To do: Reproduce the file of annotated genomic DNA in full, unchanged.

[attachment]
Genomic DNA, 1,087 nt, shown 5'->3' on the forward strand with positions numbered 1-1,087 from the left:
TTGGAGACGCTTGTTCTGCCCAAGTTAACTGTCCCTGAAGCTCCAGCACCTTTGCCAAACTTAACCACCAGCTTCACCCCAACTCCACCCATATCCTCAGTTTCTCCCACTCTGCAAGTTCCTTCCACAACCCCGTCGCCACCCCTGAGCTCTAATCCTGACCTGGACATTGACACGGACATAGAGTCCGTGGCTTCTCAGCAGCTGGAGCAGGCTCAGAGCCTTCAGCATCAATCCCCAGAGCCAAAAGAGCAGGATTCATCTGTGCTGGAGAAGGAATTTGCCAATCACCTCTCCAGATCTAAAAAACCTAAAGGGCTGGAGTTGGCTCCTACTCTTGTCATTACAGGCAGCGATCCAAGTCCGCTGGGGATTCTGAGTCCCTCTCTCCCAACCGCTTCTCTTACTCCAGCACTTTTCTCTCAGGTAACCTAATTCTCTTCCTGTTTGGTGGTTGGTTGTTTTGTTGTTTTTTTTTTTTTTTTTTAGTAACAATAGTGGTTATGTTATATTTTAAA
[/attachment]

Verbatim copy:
Genomic DNA, 1,087 nt, shown 5'->3' on the forward strand with positions numbered 1-1,087 from the left:
TTGGAGACGCTTGTTCTGCCCAAGTTAACTGTCCCTGAAGCTCCAGCACCTTTGCCAAACTTAACCACCAGCTTCACCCCAACTCCACCCATATCCTCAGTTTCTCCCACTCTGCAAGTTCCTTCCACAACCCCGTCGCCACCCCTGAGCTCTAATCCTGACCTGGACATTGACACGGACATAGAGTCCGTGGCTTCTCAGCAGCTGGAGCAGGCTCAGAGCCTTCAGCATCAATCCCCAGAGCCAAAAGAGCAGGATTCATCTGTGCTGGAGAAGGAATTTGCCAATCACCTCTCCAGATCTAAAAAACCTAAAGGGCTGGAGTTGGCTCCTACTCTTGTCATTACAGGCAGCGATCCAAGTCCGCTGGGGATTCTGAGTCCCTCTCTCCCAACCGCTTCTCTTACTCCAGCACTTTTCTCTCAGGTAACCTAATTCTCTTCCTGTTTGGTGGTTGGTTGTTTTGTTGTTTTTTTTTTTTTTTTTTAGTAACAATAGTGGTTATGTTATATTTTAAA